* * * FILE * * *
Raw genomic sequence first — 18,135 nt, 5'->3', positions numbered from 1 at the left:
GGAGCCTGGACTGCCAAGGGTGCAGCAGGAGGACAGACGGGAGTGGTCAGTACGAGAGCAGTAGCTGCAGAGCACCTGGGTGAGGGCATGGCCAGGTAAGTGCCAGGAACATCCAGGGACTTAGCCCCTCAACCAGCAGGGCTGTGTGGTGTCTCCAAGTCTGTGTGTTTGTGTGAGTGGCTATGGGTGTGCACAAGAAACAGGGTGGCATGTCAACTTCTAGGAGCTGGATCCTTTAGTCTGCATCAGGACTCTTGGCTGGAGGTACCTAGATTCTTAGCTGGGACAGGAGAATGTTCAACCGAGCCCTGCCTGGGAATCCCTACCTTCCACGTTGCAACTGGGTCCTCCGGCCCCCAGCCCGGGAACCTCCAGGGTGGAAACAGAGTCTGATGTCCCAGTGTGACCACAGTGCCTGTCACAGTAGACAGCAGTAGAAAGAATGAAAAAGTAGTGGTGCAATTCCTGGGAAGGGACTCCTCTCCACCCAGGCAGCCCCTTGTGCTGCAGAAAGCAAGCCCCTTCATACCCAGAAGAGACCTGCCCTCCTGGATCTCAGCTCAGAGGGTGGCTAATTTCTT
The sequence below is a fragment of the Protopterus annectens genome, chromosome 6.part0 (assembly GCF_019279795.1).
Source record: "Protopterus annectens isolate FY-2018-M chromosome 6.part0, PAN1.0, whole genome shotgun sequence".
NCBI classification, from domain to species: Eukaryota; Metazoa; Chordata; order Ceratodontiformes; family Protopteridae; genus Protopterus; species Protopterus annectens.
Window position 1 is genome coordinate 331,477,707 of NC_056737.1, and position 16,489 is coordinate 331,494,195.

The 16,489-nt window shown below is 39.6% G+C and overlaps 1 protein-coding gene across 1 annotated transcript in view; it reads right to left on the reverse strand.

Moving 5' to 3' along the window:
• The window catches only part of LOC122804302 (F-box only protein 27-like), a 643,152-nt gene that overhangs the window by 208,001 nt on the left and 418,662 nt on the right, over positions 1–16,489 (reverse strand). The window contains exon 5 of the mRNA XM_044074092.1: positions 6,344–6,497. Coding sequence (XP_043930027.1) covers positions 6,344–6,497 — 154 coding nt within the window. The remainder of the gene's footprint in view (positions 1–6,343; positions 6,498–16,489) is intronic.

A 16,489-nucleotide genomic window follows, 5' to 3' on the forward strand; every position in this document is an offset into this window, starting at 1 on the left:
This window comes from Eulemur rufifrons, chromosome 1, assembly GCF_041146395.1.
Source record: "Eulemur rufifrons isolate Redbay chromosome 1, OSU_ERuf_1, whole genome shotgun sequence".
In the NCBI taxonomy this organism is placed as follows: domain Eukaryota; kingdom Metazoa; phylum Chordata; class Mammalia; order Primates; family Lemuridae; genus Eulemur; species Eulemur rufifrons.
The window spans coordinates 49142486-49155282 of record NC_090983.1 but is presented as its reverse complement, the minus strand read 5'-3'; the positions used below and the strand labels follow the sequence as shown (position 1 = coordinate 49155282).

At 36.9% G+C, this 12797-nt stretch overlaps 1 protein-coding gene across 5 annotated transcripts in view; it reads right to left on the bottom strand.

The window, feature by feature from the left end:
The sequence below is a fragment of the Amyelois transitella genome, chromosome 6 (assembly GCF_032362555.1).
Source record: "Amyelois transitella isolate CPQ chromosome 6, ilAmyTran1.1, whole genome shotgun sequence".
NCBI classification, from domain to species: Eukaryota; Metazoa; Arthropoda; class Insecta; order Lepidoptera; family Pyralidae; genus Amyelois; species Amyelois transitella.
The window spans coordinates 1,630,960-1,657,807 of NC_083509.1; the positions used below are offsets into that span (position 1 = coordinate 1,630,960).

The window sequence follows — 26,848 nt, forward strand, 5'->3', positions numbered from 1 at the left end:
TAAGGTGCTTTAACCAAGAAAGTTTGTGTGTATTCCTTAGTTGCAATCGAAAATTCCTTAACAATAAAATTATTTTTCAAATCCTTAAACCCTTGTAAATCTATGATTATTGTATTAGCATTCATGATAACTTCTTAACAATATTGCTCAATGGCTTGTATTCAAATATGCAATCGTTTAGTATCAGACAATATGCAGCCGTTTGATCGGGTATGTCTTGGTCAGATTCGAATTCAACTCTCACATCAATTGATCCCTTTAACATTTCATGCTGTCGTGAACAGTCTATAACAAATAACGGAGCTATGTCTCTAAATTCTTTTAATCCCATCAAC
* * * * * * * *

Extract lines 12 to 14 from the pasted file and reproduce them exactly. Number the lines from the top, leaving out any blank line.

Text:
Source record: "Eulemur rufifrons isolate Redbay chromosome 1, OSU_ERuf_1, whole genome shotgun sequence".
In the NCBI taxonomy this organism is placed as follows: domain Eukaryota; kingdom Metazoa; phylum Chordata; class Mammalia; order Primates; family Lemuridae; genus Eulemur; species Eulemur rufifrons.
The window spans coordinates 49142486-49155282 of record NC_090983.1 but is presented as its reverse complement, the minus strand read 5'-3'; the positions used below and the strand labels follow the sequence as shown (position 1 = coordinate 49155282).